The Human Rights Commission of Sri Lanka has issued guideline for state authorities to ensure the protection of Human Rights Defenders (HRD) including ensuring their freedom of association.

The Human Rights Commission noted that Human Rights defenders act as the voice of vulnerable person or group or community or society and engage to ensure universally recognized human rights and fundamental freedoms.

“They work very hard, for example; they document violations, reveal the human rights violations and help to redress these violations by peaceful means. HRDs are facing challenges in diverse political and social context at national, regional and international levels. Sometimes their activities are neglected or underestimated or seen as something negative by some of the authorities. Therefore they undergo severe risk when they carry out the activities to promote and protect human rights,” the Human Rights Commission said.

It said that the protection of HRDs is a corporate responsibility of the State, Civil societies and international communities. Although, State authorities have primary responsibility to protect the HRDs and ensure a conducive working environment where HRDs can operate free from hindrance and insecurity. All of them respect the rights of HRDs and support the activities of the HRDs to promote the overall enjoyment of human rights.

Human Rights Commission of Sri Lanka (HRCSL) as a National Human rights Institution (NHRI) has to perform as a defender of HRDs. HRCSL has serious concern for the Protection of HRDs. For this purpose the HRCSL has developed guideline for state authorities. These guidelines will assist the state authorities to protect the HRDs and ensure the internal dignity of the HRDs.

The guidelines call on State authorities to recognize the activities of the HRDs to protect and promote all human and fundamental freedoms which are guaranteed by the Sri Lankan laws including the Constitution of Sri Lanka and International human rights laws, be mindful of the fact that HRDs activities have the true intention to protect and promote human rights and fundamental freedom, are transparent, visible and accountable, are not a threat to state sovereignty, national unity and national security and are activate through peaceful means. 

The guidelines also note that all the human rights defenders or groups or organs of society shall be treated equally according to Article 12(2) of the Constitution which ensures “No citizen shall be discriminated against on the grounds of race, religion, language, caste, sex, political opinion, and place of birth or any one of such grounds”. Any special or unequal treatment or discrimination will be an express violation of Article 12 of the Constitution.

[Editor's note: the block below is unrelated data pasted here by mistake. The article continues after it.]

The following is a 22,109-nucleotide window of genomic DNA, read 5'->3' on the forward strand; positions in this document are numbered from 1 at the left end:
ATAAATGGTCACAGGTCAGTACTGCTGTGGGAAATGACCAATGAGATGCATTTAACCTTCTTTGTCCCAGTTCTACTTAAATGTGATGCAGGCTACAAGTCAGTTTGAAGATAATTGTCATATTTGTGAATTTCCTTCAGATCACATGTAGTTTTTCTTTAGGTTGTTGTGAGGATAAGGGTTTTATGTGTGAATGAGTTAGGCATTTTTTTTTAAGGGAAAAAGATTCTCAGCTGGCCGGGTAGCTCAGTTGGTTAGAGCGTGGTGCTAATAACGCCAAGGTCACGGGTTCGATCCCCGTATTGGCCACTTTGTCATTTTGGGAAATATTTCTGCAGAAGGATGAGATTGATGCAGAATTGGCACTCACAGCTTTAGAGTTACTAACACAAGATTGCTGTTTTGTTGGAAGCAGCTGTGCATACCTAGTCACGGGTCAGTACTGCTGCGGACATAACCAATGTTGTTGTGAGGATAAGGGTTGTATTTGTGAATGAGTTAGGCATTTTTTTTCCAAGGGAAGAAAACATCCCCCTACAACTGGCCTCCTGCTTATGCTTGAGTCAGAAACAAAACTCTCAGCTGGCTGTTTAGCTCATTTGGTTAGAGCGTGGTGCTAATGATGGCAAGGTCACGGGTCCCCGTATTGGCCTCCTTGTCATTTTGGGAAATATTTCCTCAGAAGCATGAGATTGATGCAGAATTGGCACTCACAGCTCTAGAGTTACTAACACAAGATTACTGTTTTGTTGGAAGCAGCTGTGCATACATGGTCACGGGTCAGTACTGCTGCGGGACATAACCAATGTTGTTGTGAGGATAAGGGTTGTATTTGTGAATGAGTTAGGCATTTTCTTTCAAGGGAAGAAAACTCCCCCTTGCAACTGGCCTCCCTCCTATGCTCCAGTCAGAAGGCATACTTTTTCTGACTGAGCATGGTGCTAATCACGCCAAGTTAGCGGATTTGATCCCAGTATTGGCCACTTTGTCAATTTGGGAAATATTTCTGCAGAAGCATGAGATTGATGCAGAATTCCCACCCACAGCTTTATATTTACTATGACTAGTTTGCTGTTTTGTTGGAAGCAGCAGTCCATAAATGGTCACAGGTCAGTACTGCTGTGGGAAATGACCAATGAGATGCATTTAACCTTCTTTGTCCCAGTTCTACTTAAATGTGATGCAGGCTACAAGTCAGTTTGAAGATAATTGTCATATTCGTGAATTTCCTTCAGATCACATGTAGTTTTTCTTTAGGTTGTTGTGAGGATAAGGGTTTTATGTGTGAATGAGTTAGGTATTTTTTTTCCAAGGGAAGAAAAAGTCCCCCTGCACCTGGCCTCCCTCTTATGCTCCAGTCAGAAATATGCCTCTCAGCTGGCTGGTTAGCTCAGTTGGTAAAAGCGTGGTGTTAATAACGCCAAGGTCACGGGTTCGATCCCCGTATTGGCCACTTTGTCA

State authorities have also been told to recognize the freedom of association of human rights defenders or group or organs of society for a common purpose or joint action towards protecting and promoting human rights and fundamental freedom. Unreasonable restriction, suppression, dismissal, prohibition, negatively viewed or any such ways will be a sign of violation of the freedom of association which is guaranteed by Article 14 and 12 of the Constitution and other domestic laws.

State authorities should respect, protect and ensure the right of freedom of speech and expression of HRDs related to protect and promote human rights and fundamental freedom. Restrict, prohibit, show contempt, deform, criticize, comment negatively or any such ways will be an expression of violation of Article 14 and 12 of the Constitution.

HRCSL also notes that State authorities must ensure the right of movement of human rights defenders or groups or organs of society to meet the vulnerable groups particularly their rights violated or peaceful parade or travelling for peaceful gathering and seek, obtain and receive information for the purpose to facilitate the victim to seek appropriate remedies. If the movement of HRDs is unlawfully or unjustifiably restricted it violates article 14 of the Constitution.

https://thoolen.wordpress.com/2014/02/14/important-human-rights-council-side-event-on-11-march-to-be-followed-on-internet/

Guidelines issued to protect human rights defenders | Colombo Gazette.

UN Human Rights Council Adopts New Resolution on Human Rights Defenders

March 29, 2014

This week, the UN Human Rights Council adopted its annual resolution on human rights defenders. The resolution, led by Norway and Ireland, was co-sponsored by 74 nation-states and adopted by consensus. The new emphasis – in line with the latest report by the departing Rapporteur, Margaret Sekaggya – is on the importance of domestic law and administrative provisions which protect human rights defenders from criminalization, stigmatization, impediments, and obstructions contrary to international human rights law. The misuse of national security and counterterrorism legislation to crackdown on human rights defenders is also explicitly warned against. The resolution explicitly refers to the impact of how a country’s laws can be used by a government to further or impede the work of human rights defenders within the country.

for the full text see: http://www.ishr.ch/sites/default/files/article/files/140328-res-council-25-hrds-l24-as-adopted.pdf